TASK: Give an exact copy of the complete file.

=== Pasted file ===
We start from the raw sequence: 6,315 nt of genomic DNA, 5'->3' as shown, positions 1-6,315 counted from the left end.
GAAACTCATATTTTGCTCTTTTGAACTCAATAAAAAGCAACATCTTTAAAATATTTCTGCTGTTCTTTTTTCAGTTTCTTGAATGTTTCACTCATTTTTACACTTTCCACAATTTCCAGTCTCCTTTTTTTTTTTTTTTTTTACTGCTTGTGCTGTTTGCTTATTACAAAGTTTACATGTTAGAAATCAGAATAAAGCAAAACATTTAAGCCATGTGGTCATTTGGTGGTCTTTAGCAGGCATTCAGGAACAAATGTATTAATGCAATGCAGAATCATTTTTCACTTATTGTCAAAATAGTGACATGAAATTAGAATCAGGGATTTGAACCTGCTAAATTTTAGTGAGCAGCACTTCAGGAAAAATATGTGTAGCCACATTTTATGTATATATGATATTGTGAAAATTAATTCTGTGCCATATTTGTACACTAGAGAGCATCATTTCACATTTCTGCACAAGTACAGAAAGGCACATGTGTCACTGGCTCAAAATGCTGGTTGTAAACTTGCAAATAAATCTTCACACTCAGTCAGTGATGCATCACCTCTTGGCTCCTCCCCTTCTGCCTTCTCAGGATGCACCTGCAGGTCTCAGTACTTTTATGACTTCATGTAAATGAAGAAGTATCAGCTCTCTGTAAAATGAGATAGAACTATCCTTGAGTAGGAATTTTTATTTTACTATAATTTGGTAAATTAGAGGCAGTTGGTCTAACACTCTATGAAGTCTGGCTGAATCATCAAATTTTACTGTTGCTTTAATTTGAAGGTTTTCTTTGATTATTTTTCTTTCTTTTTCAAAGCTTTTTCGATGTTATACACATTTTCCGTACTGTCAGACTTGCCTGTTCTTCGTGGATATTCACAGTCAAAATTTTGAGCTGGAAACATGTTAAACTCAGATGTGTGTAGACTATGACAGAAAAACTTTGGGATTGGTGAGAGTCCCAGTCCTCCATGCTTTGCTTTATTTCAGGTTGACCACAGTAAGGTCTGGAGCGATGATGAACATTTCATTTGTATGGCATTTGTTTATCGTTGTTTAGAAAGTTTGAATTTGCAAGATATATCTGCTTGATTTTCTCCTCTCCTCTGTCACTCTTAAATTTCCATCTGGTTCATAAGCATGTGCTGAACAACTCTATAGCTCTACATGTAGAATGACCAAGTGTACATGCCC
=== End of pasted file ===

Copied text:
We start from the raw sequence: 6,315 nt of genomic DNA, 5'->3' as shown, positions 1-6,315 counted from the left end.
GAAACTCATATTTTGCTCTTTTGAACTCAATAAAAAGCAACATCTTTAAAATATTTCTGCTGTTCTTTTTTCAGTTTCTTGAATGTTTCACTCATTTTTACACTTTCCACAATTTCCAGTCTCCTTTTTTTTTTTTTTTTTTACTGCTTGTGCTGTTTGCTTATTACAAAGTTTACATGTTAGAAATCAGAATAAAGCAAAACATTTAAGCCATGTGGTCATTTGGTGGTCTTTAGCAGGCATTCAGGAACAAATGTATTAATGCAATGCAGAATCATTTTTCACTTATTGTCAAAATAGTGACATGAAATTAGAATCAGGGATTTGAACCTGCTAAATTTTAGTGAGCAGCACTTCAGGAAAAATATGTGTAGCCACATTTTATGTATATATGATATTGTGAAAATTAATTCTGTGCCATATTTGTACACTAGAGAGCATCATTTCACATTTCTGCACAAGTACAGAAAGGCACATGTGTCACTGGCTCAAAATGCTGGTTGTAAACTTGCAAATAAATCTTCACACTCAGTCAGTGATGCATCACCTCTTGGCTCCTCCCCTTCTGCCTTCTCAGGATGCACCTGCAGGTCTCAGTACTTTTATGACTTCATGTAAATGAAGAAGTATCAGCTCTCTGTAAAATGAGATAGAACTATCCTTGAGTAGGAATTTTTATTTTACTATAATTTGGTAAATTAGAGGCAGTTGGTCTAACACTCTATGAAGTCTGGCTGAATCATCAAATTTTACTGTTGCTTTAATTTGAAGGTTTTCTTTGATTATTTTTCTTTCTTTTTCAAAGCTTTTTCGATGTTATACACATTTTCCGTACTGTCAGACTTGCCTGTTCTTCGTGGATATTCACAGTCAAAATTTTGAGCTGGAAACATGTTAAACTCAGATGTGTGTAGACTATGACAGAAAAACTTTGGGATTGGTGAGAGTCCCAGTCCTCCATGCTTTGCTTTATTTCAGGTTGACCACAGTAAGGTCTGGAGCGATGATGAACATTTCATTTGTATGGCATTTGTTTATCGTTGTTTAGAAAGTTTGAATTTGCAAGATATATCTGCTTGATTTTCTCCTCTCCTCTGTCACTCTTAAATTTCCATCTGGTTCATAAGCATGTGCTGAACAACTCTATAGCTCTACATGTAGAATGACCAAGTGTACATGCCC